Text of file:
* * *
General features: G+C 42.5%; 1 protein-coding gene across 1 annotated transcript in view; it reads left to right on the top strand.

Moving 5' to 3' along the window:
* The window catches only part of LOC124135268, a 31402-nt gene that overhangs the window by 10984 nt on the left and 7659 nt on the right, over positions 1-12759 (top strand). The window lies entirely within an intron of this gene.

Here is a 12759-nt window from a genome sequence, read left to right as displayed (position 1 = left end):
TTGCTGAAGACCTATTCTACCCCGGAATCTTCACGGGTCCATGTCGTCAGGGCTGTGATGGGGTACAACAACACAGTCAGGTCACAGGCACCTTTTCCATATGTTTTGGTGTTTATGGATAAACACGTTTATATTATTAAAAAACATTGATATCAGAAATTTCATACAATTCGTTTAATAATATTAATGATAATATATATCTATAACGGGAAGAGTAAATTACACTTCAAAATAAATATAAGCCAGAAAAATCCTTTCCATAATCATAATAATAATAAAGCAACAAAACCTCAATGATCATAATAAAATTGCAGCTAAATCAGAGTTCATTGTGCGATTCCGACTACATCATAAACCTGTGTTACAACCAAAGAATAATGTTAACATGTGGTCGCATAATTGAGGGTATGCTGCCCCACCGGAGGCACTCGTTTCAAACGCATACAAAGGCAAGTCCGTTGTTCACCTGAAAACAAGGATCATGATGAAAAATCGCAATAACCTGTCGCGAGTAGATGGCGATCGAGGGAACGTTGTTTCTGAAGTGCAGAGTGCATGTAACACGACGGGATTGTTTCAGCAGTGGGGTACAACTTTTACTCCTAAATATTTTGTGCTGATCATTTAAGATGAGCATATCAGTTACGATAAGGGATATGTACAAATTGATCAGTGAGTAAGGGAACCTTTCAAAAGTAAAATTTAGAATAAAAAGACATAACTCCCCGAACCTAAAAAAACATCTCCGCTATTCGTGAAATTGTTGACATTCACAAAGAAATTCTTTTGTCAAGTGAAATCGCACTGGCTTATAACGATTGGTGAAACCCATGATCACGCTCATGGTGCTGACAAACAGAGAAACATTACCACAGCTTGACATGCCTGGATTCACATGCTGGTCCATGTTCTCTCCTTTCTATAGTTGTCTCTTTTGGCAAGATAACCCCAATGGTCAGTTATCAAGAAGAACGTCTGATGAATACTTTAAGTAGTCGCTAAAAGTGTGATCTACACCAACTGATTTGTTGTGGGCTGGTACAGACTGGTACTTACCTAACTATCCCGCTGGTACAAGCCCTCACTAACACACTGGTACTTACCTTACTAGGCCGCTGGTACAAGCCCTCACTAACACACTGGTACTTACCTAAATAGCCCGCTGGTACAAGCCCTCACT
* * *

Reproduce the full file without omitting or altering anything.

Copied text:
General features: G+C 42.5%; 1 protein-coding gene across 1 annotated transcript in view; it reads left to right on the top strand.

Moving 5' to 3' along the window:
* The window catches only part of LOC124135268, a 31402-nt gene that overhangs the window by 10984 nt on the left and 7659 nt on the right, over positions 1-12759 (top strand). The window lies entirely within an intron of this gene.

Here is a 12759-nt window from a genome sequence, read left to right as displayed (position 1 = left end):
TTGCTGAAGACCTATTCTACCCCGGAATCTTCACGGGTCCATGTCGTCAGGGCTGTGATGGGGTACAACAACACAGTCAGGTCACAGGCACCTTTTCCATATGTTTTGGTGTTTATGGATAAACACGTTTATATTATTAAAAAACATTGATATCAGAAATTTCATACAATTCGTTTAATAATATTAATGATAATATATATCTATAACGGGAAGAGTAAATTACACTTCAAAATAAATATAAGCCAGAAAAATCCTTTCCATAATCATAATAATAATAAAGCAACAAAACCTCAATGATCATAATAAAATTGCAGCTAAATCAGAGTTCATTGTGCGATTCCGACTACATCATAAACCTGTGTTACAACCAAAGAATAATGTTAACATGTGGTCGCATAATTGAGGGTATGCTGCCCCACCGGAGGCACTCGTTTCAAACGCATACAAAGGCAAGTCCGTTGTTCACCTGAAAACAAGGATCATGATGAAAAATCGCAATAACCTGTCGCGAGTAGATGGCGATCGAGGGAACGTTGTTTCTGAAGTGCAGAGTGCATGTAACACGACGGGATTGTTTCAGCAGTGGGGTACAACTTTTACTCCTAAATATTTTGTGCTGATCATTTAAGATGAGCATATCAGTTACGATAAGGGATATGTACAAATTGATCAGTGAGTAAGGGAACCTTTCAAAAGTAAAATTTAGAATAAAAAGACATAACTCCCCGAACCTAAAAAAACATCTCCGCTATTCGTGAAATTGTTGACATTCACAAAGAAATTCTTTTGTCAAGTGAAATCGCACTGGCTTATAACGATTGGTGAAACCCATGATCACGCTCATGGTGCTGACAAACAGAGAAACATTACCACAGCTTGACATGCCTGGATTCACATGCTGGTCCATGTTCTCTCCTTTCTATAGTTGTCTCTTTTGGCAAGATAACCCCAATGGTCAGTTATCAAGAAGAACGTCTGATGAATACTTTAAGTAGTCGCTAAAAGTGTGATCTACACCAACTGATTTGTTGTGGGCTGGTACAGACTGGTACTTACCTAACTATCCCGCTGGTACAAGCCCTCACTAACACACTGGTACTTACCTTACTAGGCCGCTGGTACAAGCCCTCACTAACACACTGGTACTTACCTAAATAGCCCGCTGGTACAAGCCCTCACT